The problem with ‘responsible gambling’: impact of government and industry discourses on feelings of felt and enacted stigma in people who experience problems with gambling

Abstract

Government and industry communications to gamblers often focus on promoting responsible gambling, which incorporate a range of gambler behaviors. These include limit setting, maintaining control, being informed about the chances of winning and self-monitoring. However, there have been no empirical examinations of the effect that responsible gambling discourses have on people with gambling problems.

We conducted qualitative interviews with 26 people with experience of gambling problems who were involved in peer support and advocacy activities.

A number of themes arose from participants narratives. Participants perceived that responsible gambling discourses contributed to the felt and enacted stigma associated with problem gambling by focusing on personal responsibility. They also perceived that responsible gambling discourses created norms which led to personal blame and shame, and contributed to broader negative stereotypes of people with gambling problems. Participants also perceived that responsible gambling discourses had limited impact on either their own gambling behavior or help seeking.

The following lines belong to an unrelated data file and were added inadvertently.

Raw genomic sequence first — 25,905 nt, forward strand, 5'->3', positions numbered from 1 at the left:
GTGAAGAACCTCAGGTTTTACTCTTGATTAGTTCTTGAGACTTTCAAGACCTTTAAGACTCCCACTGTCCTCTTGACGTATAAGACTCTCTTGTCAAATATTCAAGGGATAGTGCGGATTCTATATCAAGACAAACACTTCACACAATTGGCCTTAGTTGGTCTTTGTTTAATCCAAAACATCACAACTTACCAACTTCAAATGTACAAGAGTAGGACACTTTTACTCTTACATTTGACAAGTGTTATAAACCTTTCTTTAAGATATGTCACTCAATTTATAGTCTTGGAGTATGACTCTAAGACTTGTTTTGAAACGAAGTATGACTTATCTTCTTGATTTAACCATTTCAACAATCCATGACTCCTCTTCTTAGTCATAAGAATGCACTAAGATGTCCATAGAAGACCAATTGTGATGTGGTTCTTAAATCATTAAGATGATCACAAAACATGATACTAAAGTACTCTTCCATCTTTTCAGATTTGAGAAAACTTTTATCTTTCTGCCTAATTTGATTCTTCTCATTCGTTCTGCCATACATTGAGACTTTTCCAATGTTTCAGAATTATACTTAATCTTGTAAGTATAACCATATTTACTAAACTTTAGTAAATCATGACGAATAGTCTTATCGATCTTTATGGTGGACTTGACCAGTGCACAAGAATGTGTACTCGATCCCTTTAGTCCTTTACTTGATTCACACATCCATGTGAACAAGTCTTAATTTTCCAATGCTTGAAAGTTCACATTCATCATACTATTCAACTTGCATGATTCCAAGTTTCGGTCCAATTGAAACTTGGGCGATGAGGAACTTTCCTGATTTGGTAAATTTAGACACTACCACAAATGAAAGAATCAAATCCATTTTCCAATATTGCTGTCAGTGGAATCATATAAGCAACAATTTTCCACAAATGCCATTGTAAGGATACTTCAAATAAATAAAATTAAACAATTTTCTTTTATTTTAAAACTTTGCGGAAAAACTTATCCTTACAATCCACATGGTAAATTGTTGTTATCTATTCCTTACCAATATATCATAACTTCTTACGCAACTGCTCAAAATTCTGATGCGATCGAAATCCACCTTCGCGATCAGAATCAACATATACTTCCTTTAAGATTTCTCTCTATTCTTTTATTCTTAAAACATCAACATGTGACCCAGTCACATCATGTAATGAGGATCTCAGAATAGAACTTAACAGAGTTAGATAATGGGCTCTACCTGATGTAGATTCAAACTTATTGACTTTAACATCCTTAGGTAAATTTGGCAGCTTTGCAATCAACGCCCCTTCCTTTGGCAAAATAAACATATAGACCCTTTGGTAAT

We conclude that discourses which focus on responsible gambling may have a negative and potentially stigmatizing impact for people experiencing gambling problems.

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